Our expert says:
You must avoid any exercises that involve bending down and picking up heavy objects - this would include weight training using free weights and some machines. Then, cycling may be possible, but you need to be very careful with your position on the bike, as incorrect saddle position can really aggravate back pain. The same applies for rowing. You should be able to do theses exercises, but will need to take extra precautions to avoid further injury.
Then, there are a number of exercises that you can do to strengthen the back muscles. I can describe some of them, but remember that it is important to have good technique and to make sure that you don't aggravate the condition further. One does not want to begin a general strengthening or stretching routine when a muscle or joint is injured, especially the neck and back, as this can be particularly dangerous and cause unpleasant long term effects. I think that the first step is to have the injury checked out by a doctor or chiropractor - they can diagnose the severity of the problem. Then, if it is ready for strengthening, then you can begin to do specific exercises. Once again, however, these exercises depend on the nature and severity of the injury, and so are best done in a supervised rehab programme prescribed by the same doctor who diagnosed the problem.
To ensure good posture and help prevent back injuries, you need strong abdominal and back muscles. When your postural muscles are both strong and flexible, they will not fatigue so easily during the day and you will be able to sit better and avoid back injuries.
Lie on your back with your knees bent at right angles and suck in your belly button to your spine. It helps to make a ”sssssss” sound while you are trying to tighten your lower tummy.
Imagine that you have put on weight around your belly and you need to pull up the zip of a pair of tight jeans. Make sure you have mastered this position before you advance on to the other exercises.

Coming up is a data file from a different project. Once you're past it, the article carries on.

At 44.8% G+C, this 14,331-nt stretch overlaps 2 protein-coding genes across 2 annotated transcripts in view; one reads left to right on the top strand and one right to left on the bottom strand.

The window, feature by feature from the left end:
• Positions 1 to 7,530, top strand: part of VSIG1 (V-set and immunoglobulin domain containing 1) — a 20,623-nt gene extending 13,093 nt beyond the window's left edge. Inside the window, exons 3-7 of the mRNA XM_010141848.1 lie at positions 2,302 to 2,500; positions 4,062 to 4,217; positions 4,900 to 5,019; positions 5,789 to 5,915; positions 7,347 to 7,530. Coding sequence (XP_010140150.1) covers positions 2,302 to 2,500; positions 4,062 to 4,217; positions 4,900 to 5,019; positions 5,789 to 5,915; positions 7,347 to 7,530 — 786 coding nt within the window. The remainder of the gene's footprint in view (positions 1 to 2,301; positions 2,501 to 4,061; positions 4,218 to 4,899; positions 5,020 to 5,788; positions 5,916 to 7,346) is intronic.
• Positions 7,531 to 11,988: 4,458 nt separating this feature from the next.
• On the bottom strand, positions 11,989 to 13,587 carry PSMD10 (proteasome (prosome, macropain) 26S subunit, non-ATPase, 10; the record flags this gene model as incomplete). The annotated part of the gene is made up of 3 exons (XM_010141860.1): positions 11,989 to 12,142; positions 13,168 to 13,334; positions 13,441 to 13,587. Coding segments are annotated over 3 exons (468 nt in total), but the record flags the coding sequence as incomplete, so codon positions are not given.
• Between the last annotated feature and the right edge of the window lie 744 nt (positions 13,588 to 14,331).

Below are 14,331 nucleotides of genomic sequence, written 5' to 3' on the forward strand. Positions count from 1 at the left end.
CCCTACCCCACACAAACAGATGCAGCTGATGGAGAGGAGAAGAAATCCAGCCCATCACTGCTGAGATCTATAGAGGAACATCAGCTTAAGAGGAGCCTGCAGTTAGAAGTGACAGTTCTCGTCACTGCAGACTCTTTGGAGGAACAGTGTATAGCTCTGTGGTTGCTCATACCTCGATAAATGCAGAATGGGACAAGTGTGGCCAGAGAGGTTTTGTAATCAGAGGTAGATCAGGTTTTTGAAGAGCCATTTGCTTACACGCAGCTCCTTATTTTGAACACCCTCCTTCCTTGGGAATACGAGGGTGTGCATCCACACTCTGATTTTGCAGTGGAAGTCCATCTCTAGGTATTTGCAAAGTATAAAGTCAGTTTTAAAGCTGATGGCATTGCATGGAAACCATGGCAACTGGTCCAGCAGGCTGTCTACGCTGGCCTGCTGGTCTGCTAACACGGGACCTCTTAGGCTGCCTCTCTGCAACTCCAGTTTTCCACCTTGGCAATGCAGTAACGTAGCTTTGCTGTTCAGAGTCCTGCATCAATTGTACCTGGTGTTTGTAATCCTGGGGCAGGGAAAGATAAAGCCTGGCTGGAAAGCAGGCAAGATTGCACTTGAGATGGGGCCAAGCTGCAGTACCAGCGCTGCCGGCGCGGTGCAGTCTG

Tip: Try activating these deep abdominal stabilising muscles in a standing position too.
It is a good idea to be aware of activating your stabilisers during your activities of daily living,
for example, while walking, picking up or carrying objects, washing and sitting.
In the starting position, lift one leg at a time off the floor and do little “marches” with your heels only slightly touching the floor. Make sure your back keeps flush on the floor, and does not arch up. March with alternate legs 10 times each.
Lie with both knees bent up and your feet flat on the floor, shoulder width apart. Tighten your abdominal muscles, lift buttocks and straighten one leg out with your toes pointing up towards the ceiling. Lift the straightened leg up and down slowly. Keep your pelvis level at all times. Repeat 10 times each side.
Here are 3 different abdominal exercises that you can try.
Crunches: Lie on your back with your knees bent and your feet on the floor. Rest your hands next to your ears. Slowly lift your shoulders off the ground, tightening your abdominal muscles. Hold the position for 3-5 seconds. Do 10 to 15 reps.
Crossover crunches: Do abdominal crunches as above, but touch your opposite knee with your opposite elbow. Keep your upper body raised off the floor and keep the movement slow and controlled. Ensure your hips do not rock off the floor. Do 10 to 15 reps
Combined crunches: Position: Lie on your back, with your hips and knees at right angles and your ankles crossed. Rest your hands next to your ears. Perform an abdominal crunch by moving your elbows and knees towards each other. Hold that contracted position for 3-5 seconds before releasing it back to the start position. Do 10 to 15 reps
Here are 4 back stretches that you can try:
1. On all fours. Round your back by pushing as far upwards as possible with your hands and knees remaining on the ground.
2. Lying on the ground with your body extended. Slowly bring your knees to your chest and hug them. You can then hug your right leg only, hold for 30 seconds and then change over and hug your left leg only.
3. Back - standing: Standing upright with your back straight, feet shoulder width apart and knees slightly bent. Link hands in front of you and slowly lift upwards and forward, as if to separate the shoulder blades. You should feel the stretch in your upper back.
4. Lower back and buttocks: Sit with your back straight up and hug your right knee across to your left shoulder. Look over your right shoulder to increase the stretch. Hold this position for 30 seconds and repeat 3 times, alternating with the opposite knee and shoulder.
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